Tuesday, September 7, 2010

Pentax Spotmatic, the race to offer it for free began yesterday

Quite often, I get an extra film camera or two thrown in on an auction or flea-market sale. The seller tries to sweeten the pot and it always works with me. Something for nothing. I think nothing of it at the time. I do now.

The Spotmatic offered ground-breaking technology in 1964
That's how I came to have a very nice Pentax Spotmatic with an equally nice Super Multi-Coated Takumar 50mm f/1.4 lens. It came with a camera that I was really after. The seller reached down and offered the Spotmatic as a deal-maker. It worked. The Asahi offered was without a case, caps or battery. In fact, the battery door is dinged so badly that the electrical contacts for the meter are severed. No matter, this old guy will work without a battery. I had to have it only because it was "free" to me.

The Spotmatic is one of the legendary "first" type cameras for some very familiar technology. The lens is stellar and always proved to be sharper than the film that was available, then or now.

But I turns out I don't need to own two Spotmatics. I have another, purchased on its own, that is in slightly better shape and has the same exact lens. Clones so to speak, of each other. So I decided to sell one on a major online free bulletin board. Has a guy's first name listed in the domain name. No big deal, done this many times before.

As I didn't really pay a lot for it (OK, free), I thought asking for $20 would be a fine low price to generate a quick sale. In that way, I would pass forward a great vintage camera, cover my time marketing it, and get some cash for a nice lunch somewhere.

Nope.

Even at a sawbuck, the only folks that were interested wanted to score on a pristine model and at an even lower price. Some wanted me to cut the price by half and drive the goods over to their house. A couple folks really only wanted the lens and thought it should go for less than the price of the complete set. I got emails asking about tiny aspects of condition and operation.  I was waiting for someone to have me place the lens in a petri dish to test and see if any mold grew.

Hey, it's only 20-bucks! It costs less than some stupid Blu-Ray vampire DVD at Wal-Mart. Is that a lot of money nowadays? I guess for excellent vintage camera equipment, it's becoming that way.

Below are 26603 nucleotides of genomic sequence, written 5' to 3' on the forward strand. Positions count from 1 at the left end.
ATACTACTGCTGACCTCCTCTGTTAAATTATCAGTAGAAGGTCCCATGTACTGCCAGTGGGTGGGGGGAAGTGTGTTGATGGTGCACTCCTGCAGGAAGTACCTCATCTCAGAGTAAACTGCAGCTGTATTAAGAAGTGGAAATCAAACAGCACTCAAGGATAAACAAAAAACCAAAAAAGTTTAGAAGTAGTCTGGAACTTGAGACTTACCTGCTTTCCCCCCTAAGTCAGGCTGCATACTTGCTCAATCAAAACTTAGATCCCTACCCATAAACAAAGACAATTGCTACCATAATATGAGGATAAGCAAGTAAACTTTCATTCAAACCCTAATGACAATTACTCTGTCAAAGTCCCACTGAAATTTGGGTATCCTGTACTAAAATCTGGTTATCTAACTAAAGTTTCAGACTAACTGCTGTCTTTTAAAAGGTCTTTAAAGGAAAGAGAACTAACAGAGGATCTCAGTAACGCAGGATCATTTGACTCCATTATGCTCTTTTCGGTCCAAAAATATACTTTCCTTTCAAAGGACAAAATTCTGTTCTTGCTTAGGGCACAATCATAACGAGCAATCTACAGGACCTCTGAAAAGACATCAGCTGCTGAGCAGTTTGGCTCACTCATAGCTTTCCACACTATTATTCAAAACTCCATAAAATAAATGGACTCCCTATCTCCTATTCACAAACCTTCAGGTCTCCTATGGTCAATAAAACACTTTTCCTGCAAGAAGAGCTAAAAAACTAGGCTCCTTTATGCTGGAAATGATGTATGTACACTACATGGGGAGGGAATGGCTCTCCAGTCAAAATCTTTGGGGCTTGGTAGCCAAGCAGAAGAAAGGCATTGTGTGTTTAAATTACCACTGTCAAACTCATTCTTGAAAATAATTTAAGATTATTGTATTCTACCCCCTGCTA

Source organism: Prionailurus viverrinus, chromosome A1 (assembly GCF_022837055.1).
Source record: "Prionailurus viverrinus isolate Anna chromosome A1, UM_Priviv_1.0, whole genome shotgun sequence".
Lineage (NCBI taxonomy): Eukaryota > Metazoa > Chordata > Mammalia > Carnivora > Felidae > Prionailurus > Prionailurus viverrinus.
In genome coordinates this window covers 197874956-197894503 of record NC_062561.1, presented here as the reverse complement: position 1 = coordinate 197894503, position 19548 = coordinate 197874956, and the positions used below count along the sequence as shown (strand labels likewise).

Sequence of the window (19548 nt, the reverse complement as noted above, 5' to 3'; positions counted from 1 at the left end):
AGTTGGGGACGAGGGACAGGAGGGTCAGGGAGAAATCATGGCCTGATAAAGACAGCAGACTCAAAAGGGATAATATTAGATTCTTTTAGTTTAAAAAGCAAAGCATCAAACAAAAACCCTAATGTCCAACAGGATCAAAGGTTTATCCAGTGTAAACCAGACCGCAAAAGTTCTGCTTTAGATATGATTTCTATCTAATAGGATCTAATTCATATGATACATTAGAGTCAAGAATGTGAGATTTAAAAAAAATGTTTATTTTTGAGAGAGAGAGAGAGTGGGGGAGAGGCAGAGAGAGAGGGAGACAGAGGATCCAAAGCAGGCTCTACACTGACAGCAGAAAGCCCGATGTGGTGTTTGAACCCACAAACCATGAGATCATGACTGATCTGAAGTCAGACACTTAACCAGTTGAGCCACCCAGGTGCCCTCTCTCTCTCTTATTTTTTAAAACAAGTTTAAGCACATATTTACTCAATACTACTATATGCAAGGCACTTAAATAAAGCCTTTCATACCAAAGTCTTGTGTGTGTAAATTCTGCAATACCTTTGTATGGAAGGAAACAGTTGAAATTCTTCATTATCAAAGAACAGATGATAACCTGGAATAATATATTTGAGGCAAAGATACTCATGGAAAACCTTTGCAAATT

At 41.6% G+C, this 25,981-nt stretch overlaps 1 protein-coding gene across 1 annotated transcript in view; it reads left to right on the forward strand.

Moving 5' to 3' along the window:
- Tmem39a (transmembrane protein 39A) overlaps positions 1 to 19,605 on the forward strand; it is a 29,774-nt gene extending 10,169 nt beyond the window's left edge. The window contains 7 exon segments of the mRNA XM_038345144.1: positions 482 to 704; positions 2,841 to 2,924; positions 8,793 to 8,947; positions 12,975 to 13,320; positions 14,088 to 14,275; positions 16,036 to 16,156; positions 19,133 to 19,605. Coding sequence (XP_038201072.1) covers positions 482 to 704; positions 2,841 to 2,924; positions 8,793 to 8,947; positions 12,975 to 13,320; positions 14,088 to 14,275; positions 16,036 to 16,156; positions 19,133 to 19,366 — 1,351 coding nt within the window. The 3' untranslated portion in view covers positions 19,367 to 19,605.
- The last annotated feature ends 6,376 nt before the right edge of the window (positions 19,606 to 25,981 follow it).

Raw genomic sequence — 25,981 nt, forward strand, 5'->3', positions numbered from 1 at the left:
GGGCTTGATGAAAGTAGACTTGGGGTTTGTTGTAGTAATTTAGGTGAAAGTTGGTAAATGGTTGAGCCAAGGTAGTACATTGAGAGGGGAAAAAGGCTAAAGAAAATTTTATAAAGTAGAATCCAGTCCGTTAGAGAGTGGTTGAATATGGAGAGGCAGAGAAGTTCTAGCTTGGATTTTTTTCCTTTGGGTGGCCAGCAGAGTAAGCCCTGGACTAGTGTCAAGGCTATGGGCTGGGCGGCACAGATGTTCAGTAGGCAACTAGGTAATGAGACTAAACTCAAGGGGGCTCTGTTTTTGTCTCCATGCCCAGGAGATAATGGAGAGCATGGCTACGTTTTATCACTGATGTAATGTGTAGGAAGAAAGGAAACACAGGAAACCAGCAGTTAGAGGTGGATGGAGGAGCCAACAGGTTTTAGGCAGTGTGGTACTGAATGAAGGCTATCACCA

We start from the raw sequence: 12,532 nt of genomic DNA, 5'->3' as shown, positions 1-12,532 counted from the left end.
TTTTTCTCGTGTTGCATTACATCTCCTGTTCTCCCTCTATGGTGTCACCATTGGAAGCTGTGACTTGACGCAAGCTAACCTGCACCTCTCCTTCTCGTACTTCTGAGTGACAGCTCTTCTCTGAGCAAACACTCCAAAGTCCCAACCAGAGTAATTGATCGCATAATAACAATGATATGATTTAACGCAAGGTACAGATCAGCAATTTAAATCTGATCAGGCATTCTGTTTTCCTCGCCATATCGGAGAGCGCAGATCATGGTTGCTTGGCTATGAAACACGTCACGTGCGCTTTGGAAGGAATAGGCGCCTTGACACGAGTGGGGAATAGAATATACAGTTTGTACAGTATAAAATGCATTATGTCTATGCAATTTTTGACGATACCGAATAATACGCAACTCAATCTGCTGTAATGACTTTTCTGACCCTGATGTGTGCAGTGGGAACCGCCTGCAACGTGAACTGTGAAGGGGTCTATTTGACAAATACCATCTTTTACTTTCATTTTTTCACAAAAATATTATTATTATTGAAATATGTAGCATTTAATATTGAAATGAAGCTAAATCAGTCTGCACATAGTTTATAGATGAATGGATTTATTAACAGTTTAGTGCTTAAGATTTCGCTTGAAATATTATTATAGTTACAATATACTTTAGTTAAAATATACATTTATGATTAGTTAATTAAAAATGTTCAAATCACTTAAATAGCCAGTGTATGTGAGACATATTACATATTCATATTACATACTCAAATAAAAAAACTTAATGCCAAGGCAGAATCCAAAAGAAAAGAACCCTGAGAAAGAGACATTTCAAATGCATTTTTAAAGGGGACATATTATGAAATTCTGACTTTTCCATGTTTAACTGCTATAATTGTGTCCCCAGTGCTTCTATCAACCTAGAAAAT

I shouldn't, I can't get mad, though. I've caught myself getting all giddy scoring on someone else's old camera for a few dollars. I've been the predator, too.

So, I've learned two things I'll apply to my collecting: first, don't accept any camera you don't want to live with forever, even if its free; second, when you and your fellow collectors are helping to actively drive down the price of scarce vintage pieces, it's time to carefully re-evaluate your base reasons to participate in collecting and the motives of your fellow collectors. The word "hoarding" is beginning to rear its ugly head with some of us. That scares me to the bone.

I won't sell this camera for less than what I've got it listed at. If no takers, it goes to Goodwill with my blessing. Farewell little Asahi. Go, be free, be free!

3 comments:

  1. Thank you very much for this piece of wisdom.

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  2. If this Asahi need to find a good new home for free, mine is always open for her :)

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  3. Your words of warning to be prepared for keeping a camera forever resonate with me. I bought a Konica Autoreflex TC a few years ago and ran a few rolls of film through it for fun. When the novelty wore of I shelved it. After it collected dust for a couple years I decided it was time to give it a new home. My sister offered to take it in, and after a year of uselessness in her home she gave it back to me. I put it on ebay and it barely sold. The money I made wasn't worth the trouble of shipping it, but at least it's out of the house. Lesson learned.

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